A self-confessed “queen of networking”, Karen reflected that building connections has shaped her career, establishing respect amongst colleagues in various areas, and also building firm friendships.  Other panellists echoed this sentiment, though most were also quick to agree that early on in their careers the idea of networking was daunting.

Private practice extraordinaire Zoe Nicholson discovered the power of networking when attending the 2010 DAA conference, and has never looked back. By talking and sharing ideas with fellow dietitians, Zoe felt less isolated and more socially connected with colleagues and friends.

Tim’s advice? “Start early, network hard, and do it for the rest of your career.”

3) Challenges throughout their careers: As all panellists share a presence in the media, a key challenge for each has been in correcting widely circulated misinformation. Just ask Glenys Zucco, who, after working for Dairy Australia for 7 years, has received her fair share of ‘hate mail’ from naturopaths!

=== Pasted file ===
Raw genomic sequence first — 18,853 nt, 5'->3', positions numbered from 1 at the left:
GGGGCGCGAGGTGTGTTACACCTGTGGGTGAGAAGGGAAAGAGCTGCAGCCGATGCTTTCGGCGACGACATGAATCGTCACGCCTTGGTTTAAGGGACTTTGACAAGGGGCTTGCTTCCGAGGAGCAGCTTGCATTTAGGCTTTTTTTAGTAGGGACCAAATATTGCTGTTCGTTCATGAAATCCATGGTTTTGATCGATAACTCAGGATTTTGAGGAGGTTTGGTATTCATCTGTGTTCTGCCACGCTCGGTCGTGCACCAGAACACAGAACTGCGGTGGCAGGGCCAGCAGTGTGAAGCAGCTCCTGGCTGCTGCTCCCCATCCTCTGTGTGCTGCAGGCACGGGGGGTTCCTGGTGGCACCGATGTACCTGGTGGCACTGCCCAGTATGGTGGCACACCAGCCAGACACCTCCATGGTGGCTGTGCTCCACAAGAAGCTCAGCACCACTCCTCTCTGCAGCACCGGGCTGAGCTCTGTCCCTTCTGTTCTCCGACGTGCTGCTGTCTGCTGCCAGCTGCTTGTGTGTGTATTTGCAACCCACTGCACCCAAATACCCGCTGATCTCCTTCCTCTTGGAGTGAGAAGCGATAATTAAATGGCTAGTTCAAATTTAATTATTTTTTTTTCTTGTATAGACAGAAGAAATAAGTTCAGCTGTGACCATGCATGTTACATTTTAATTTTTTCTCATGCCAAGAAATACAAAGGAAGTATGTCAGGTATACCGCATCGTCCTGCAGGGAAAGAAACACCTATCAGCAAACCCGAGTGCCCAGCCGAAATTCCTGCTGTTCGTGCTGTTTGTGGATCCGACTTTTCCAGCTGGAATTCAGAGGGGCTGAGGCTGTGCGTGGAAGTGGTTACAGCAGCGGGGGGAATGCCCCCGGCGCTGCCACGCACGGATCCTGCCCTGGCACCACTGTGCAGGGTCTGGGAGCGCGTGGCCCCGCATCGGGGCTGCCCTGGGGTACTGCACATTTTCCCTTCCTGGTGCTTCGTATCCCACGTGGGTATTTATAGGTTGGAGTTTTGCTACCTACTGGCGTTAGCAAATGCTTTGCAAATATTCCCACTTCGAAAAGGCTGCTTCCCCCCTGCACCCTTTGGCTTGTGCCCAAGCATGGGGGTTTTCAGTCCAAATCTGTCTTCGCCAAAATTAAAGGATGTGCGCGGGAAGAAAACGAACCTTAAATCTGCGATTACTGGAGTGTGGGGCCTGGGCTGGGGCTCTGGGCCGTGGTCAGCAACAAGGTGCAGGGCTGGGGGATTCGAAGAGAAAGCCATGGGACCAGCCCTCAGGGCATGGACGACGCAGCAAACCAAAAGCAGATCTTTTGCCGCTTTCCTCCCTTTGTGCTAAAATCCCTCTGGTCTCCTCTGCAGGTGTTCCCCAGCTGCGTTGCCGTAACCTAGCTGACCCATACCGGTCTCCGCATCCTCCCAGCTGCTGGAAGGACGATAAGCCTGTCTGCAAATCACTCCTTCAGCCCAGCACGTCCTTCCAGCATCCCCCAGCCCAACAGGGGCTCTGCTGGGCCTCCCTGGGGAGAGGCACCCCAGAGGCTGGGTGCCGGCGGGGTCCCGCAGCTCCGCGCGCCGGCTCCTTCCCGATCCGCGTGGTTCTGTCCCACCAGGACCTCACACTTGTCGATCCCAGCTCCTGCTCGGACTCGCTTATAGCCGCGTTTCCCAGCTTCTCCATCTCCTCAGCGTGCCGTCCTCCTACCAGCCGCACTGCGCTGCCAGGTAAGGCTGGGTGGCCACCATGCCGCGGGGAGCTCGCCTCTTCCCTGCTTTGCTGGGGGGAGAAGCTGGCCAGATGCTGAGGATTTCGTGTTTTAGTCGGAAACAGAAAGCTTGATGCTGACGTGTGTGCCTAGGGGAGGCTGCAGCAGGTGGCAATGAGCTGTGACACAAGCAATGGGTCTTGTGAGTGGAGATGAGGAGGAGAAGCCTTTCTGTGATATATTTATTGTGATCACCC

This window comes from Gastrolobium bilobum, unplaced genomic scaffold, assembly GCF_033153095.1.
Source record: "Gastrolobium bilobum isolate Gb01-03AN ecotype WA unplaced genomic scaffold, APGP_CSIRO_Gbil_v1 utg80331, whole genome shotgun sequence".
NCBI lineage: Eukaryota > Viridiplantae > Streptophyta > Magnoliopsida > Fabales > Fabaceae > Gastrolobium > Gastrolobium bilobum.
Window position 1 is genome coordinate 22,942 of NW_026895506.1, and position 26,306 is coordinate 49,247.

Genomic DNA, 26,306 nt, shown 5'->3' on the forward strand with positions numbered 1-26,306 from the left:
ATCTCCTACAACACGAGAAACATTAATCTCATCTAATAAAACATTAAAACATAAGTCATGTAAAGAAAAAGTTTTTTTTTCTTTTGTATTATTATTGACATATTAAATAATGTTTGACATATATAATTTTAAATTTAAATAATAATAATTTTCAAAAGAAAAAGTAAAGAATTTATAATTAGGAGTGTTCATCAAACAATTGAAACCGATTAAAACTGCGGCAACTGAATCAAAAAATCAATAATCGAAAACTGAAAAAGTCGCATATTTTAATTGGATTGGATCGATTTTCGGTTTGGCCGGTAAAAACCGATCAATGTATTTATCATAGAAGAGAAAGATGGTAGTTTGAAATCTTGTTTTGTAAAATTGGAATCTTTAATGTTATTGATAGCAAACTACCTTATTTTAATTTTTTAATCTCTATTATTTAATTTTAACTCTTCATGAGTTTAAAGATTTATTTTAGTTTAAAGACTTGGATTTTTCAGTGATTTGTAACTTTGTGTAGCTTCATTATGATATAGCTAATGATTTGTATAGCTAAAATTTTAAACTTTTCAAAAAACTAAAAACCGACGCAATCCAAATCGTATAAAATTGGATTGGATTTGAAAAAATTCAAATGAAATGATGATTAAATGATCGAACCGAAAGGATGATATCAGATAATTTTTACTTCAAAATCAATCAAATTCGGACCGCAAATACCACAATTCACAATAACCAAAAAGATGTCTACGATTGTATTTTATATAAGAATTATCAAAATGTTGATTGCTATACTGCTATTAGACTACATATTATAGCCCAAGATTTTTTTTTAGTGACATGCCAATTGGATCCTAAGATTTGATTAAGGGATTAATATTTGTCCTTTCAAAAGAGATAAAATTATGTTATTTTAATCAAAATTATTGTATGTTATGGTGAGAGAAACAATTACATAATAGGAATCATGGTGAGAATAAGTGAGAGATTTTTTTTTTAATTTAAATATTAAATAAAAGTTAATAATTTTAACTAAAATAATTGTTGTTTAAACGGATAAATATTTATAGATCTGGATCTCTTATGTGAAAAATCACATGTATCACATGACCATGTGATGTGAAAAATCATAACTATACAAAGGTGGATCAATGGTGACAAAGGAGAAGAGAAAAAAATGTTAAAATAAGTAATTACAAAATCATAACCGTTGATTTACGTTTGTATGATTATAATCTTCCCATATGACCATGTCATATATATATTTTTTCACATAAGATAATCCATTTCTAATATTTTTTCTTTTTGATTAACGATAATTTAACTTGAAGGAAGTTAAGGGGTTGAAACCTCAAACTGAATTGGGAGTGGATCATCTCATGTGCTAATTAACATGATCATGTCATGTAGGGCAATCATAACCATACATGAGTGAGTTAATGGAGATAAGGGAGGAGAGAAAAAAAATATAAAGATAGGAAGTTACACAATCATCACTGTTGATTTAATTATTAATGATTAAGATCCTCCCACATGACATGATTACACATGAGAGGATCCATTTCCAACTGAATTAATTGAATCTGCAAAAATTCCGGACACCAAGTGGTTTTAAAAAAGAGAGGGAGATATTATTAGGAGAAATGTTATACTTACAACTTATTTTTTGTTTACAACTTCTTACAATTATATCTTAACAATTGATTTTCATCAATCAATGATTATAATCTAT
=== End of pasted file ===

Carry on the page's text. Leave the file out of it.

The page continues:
The panel agreed that part of the challenge was in ‘caring less’ – knowing when it’s time to stop losing sleep over the next ‘fad diet’ or negative comments from trolls.

In the age of the ‘Instagram expert’, the experts were refreshingly unconcerned about the threat of diet trends and fear mongering. The general consensus was that although we need to ensure our voices are heard, we should not worry ourselves over current fads. As Zoe so eloquently put it, “For every one person listening to a celebrity chef, there are ten people who want to listen to a professional.”

4) How mentoring has influenced their careers:

Being a mentor, and a mentee, shaped the panellists in more way than one, with Tim Crowe equating the feeling of being approached as a mentor to  “getting a secret valentine!”

Romance aside, Glenys has also found colleagues outside of the profession to be instrumental in career progression, citing marketing and advertising as areas she has brushed up on as a result of mentoring.

Panellists talked about the invaluable experience and confidence gained not only through having a mentor, but by being one: Zoe Nicholson related how taking on new graduates had made her reflect more on her practice, and ultimately helped to improve her skills.